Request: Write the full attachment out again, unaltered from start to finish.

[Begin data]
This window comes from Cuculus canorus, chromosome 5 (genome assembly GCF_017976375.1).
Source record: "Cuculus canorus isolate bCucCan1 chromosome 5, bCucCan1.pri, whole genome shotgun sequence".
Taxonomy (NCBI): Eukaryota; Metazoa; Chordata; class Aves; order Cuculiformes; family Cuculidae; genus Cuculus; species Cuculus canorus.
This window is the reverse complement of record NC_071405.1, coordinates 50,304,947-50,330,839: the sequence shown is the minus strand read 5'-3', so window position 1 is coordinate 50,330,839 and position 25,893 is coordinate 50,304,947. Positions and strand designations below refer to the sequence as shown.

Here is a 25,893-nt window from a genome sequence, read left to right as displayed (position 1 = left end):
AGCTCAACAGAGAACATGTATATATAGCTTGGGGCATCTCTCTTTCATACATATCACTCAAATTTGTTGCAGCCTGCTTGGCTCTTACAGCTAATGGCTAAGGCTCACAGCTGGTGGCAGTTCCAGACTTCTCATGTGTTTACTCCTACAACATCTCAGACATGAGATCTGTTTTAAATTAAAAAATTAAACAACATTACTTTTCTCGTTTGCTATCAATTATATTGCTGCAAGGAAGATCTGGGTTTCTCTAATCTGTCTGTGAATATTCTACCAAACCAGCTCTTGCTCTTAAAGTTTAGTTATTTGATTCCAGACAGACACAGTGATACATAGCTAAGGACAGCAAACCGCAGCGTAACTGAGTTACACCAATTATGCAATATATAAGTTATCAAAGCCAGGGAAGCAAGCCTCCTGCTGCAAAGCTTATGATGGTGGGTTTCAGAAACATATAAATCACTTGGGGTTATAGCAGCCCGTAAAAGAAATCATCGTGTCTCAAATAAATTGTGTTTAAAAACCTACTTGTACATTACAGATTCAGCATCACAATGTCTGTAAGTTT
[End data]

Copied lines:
This window comes from Cuculus canorus, chromosome 5 (genome assembly GCF_017976375.1).
Source record: "Cuculus canorus isolate bCucCan1 chromosome 5, bCucCan1.pri, whole genome shotgun sequence".
Taxonomy (NCBI): Eukaryota; Metazoa; Chordata; class Aves; order Cuculiformes; family Cuculidae; genus Cuculus; species Cuculus canorus.
This window is the reverse complement of record NC_071405.1, coordinates 50,304,947-50,330,839: the sequence shown is the minus strand read 5'-3', so window position 1 is coordinate 50,330,839 and position 25,893 is coordinate 50,304,947. Positions and strand designations below refer to the sequence as shown.

Here is a 25,893-nt window from a genome sequence, read left to right as displayed (position 1 = left end):
AGCTCAACAGAGAACATGTATATATAGCTTGGGGCATCTCTCTTTCATACATATCACTCAAATTTGTTGCAGCCTGCTTGGCTCTTACAGCTAATGGCTAAGGCTCACAGCTGGTGGCAGTTCCAGACTTCTCATGTGTTTACTCCTACAACATCTCAGACATGAGATCTGTTTTAAATTAAAAAATTAAACAACATTACTTTTCTCGTTTGCTATCAATTATATTGCTGCAAGGAAGATCTGGGTTTCTCTAATCTGTCTGTGAATATTCTACCAAACCAGCTCTTGCTCTTAAAGTTTAGTTATTTGATTCCAGACAGACACAGTGATACATAGCTAAGGACAGCAAACCGCAGCGTAACTGAGTTACACCAATTATGCAATATATAAGTTATCAAAGCCAGGGAAGCAAGCCTCCTGCTGCAAAGCTTATGATGGTGGGTTTCAGAAACATATAAATCACTTGGGGTTATAGCAGCCCGTAAAAGAAATCATCGTGTCTCAAATAAATTGTGTTTAAAAACCTACTTGTACATTACAGATTCAGCATCACAATGTCTGTAAGTTT